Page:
Brent Glass, 64, has announced he will retire from the Smithsonian. He is leaving his position as director of the National Museum of American History effective July 10; he will continue at the Smithsonian as a senior advisor through the end of this year.
“It has been an honor and joy to further the Smithsonian mission for the past nine years by working to increase awareness of American history and national memory,” Glass said. “I am enormously proud of the museum staff and their team efforts. We transformed the museum and created a new public square on the National Mall. We acquired new collections, created more than 50 exhibitions and hundreds of public programs, and launched innovative online projects. We have enjoyed record attendance, and visitors love the museum.
“Now, after more than 35 years in government service, I am leaving in response to expanding opportunities to promote history education, historical literacy and public memory nationally and internationally,” he added.
“Under Brent’s leadership, the museum has been transformed,” said Smithsonian Secretary Wayne Clough. “The response to the museum’s revitalization has been overwhelmingly positive, with more than twice as many visitors as before. One of the most successful accomplishments has been the revitalization of the museum’s public spaces, allowing them to come alive with historic theater, public programs and moving U.S. citizenship ceremonies in Flag Hall twice a year.”
Glass has served as director of the museum since 2002 and has overseen the most extensive renovation of the museum in its history, the conservation of the Star-Spangled Banner and the installation of major new exhibitions on transportation, maritime history, military history and first ladies’ gowns. Glass considers the renovation of the core of the building, completed in 2008, to be the highlight of his nine years at the Smithsonian.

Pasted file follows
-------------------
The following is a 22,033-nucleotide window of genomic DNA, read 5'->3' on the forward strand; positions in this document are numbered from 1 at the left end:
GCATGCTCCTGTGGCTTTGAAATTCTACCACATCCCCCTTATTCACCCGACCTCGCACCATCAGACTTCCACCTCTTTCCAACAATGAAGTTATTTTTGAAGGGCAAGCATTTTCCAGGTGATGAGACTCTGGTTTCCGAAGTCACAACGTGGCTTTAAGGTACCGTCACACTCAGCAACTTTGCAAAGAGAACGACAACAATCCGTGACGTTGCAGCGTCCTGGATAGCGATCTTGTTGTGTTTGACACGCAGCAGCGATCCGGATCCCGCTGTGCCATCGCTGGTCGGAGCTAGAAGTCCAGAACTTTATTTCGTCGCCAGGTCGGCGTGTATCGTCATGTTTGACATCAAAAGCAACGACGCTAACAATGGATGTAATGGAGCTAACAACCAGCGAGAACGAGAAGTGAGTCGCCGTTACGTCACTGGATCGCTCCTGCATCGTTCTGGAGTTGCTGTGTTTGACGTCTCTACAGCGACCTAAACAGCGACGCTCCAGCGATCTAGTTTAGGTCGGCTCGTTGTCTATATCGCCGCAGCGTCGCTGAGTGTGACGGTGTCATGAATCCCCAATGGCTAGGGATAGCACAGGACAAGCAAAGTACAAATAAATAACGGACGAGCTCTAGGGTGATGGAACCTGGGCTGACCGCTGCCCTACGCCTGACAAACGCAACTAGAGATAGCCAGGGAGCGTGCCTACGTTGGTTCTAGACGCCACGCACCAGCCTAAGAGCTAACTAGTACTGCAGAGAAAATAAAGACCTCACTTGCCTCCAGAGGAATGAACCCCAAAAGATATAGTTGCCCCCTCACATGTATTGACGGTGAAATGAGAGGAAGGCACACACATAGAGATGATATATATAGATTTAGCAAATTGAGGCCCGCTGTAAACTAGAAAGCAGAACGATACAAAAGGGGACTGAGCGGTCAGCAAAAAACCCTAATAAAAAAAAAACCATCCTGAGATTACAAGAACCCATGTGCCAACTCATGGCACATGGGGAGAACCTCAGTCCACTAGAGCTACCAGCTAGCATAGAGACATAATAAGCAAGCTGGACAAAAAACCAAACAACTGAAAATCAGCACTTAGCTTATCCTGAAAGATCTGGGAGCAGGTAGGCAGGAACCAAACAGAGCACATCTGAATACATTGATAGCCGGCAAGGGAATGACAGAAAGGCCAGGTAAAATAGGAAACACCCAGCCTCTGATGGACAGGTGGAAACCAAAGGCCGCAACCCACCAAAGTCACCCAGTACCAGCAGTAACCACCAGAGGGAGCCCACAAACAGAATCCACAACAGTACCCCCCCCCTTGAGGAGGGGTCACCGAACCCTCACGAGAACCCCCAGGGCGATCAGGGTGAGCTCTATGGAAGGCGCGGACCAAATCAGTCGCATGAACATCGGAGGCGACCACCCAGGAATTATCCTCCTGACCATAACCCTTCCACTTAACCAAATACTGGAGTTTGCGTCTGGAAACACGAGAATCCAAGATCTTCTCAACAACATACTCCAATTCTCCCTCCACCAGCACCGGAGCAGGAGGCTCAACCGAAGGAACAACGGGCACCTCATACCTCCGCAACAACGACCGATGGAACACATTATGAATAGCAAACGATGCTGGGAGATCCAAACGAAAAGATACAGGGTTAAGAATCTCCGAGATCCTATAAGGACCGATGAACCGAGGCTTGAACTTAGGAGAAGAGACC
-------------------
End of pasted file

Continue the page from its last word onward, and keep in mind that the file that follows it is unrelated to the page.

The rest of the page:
The Museum of American History is the third-busiest museum in the Smithsonian complex with more than 4 million visitors in 2010. It has a staff of 250, an annual federal budget of about $30 million and about 3 million artifacts. During Glass’ tenure, the museum has raised more than $60 million from individuals, foundations and corporations.
An acting director for the museum will be appointed in July. Glass will serve as Senior Advisor to the Office of the Under Secretary for History, Art, and Culture. A national search for a new director for the museum will begin immediately, headed up by Richard Kurin, Under Secretary for History, Art, and Culture with the assistance of an executive search firm.
Posted: 28 June 2011